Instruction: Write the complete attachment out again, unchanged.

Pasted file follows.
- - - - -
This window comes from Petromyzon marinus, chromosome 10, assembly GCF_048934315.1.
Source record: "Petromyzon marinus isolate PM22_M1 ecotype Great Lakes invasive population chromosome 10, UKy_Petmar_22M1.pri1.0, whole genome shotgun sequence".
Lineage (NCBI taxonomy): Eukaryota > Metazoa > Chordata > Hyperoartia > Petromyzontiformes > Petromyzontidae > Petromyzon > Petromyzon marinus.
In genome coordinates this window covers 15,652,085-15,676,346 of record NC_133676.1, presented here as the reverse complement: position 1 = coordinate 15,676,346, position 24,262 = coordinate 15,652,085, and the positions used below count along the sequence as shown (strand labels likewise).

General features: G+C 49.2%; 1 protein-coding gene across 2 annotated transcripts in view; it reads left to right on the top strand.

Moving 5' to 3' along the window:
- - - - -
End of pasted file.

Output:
This window comes from Petromyzon marinus, chromosome 10, assembly GCF_048934315.1.
Source record: "Petromyzon marinus isolate PM22_M1 ecotype Great Lakes invasive population chromosome 10, UKy_Petmar_22M1.pri1.0, whole genome shotgun sequence".
Lineage (NCBI taxonomy): Eukaryota > Metazoa > Chordata > Hyperoartia > Petromyzontiformes > Petromyzontidae > Petromyzon > Petromyzon marinus.
In genome coordinates this window covers 15,652,085-15,676,346 of record NC_133676.1, presented here as the reverse complement: position 1 = coordinate 15,676,346, position 24,262 = coordinate 15,652,085, and the positions used below count along the sequence as shown (strand labels likewise).

General features: G+C 49.2%; 1 protein-coding gene across 2 annotated transcripts in view; it reads left to right on the top strand.

Moving 5' to 3' along the window: